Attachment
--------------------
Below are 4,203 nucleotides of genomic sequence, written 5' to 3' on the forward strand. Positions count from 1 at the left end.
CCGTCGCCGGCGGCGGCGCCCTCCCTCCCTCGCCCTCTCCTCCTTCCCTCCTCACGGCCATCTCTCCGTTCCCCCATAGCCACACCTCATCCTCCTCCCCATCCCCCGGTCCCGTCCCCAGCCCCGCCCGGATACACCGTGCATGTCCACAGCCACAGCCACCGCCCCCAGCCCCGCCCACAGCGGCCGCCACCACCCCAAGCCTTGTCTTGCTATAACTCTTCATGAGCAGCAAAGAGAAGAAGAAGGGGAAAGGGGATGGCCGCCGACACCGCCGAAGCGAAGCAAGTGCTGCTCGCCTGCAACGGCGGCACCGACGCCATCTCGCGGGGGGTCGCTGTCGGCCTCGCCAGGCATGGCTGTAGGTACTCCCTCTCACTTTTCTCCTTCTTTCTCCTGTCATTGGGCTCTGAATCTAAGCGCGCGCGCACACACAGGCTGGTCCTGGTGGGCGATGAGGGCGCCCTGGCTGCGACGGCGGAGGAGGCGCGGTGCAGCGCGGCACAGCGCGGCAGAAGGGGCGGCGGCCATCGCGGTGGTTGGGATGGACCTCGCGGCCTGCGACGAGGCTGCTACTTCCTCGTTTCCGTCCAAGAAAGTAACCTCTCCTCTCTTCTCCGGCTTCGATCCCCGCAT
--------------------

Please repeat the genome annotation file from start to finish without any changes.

Below are 4,203 nucleotides of genomic sequence, written 5' to 3' on the forward strand. Positions count from 1 at the left end.
CCGTCGCCGGCGGCGGCGCCCTCCCTCCCTCGCCCTCTCCTCCTTCCCTCCTCACGGCCATCTCTCCGTTCCCCCATAGCCACACCTCATCCTCCTCCCCATCCCCCGGTCCCGTCCCCAGCCCCGCCCGGATACACCGTGCATGTCCACAGCCACAGCCACCGCCCCCAGCCCCGCCCACAGCGGCCGCCACCACCCCAAGCCTTGTCTTGCTATAACTCTTCATGAGCAGCAAAGAGAAGAAGAAGGGGAAAGGGGATGGCCGCCGACACCGCCGAAGCGAAGCAAGTGCTGCTCGCCTGCAACGGCGGCACCGACGCCATCTCGCGGGGGGTCGCTGTCGGCCTCGCCAGGCATGGCTGTAGGTACTCCCTCTCACTTTTCTCCTTCTTTCTCCTGTCATTGGGCTCTGAATCTAAGCGCGCGCGCACACACAGGCTGGTCCTGGTGGGCGATGAGGGCGCCCTGGCTGCGACGGCGGAGGAGGCGCGGTGCAGCGCGGCACAGCGCGGCAGAAGGGGCGGCGGCCATCGCGGTGGTTGGGATGGACCTCGCGGCCTGCGACGAGGCTGCTACTTCCTCGTTTCCGTCCAAGAAAGTAACCTCTCCTCTCTTCTCCGGCTTCGATCCCCGCAT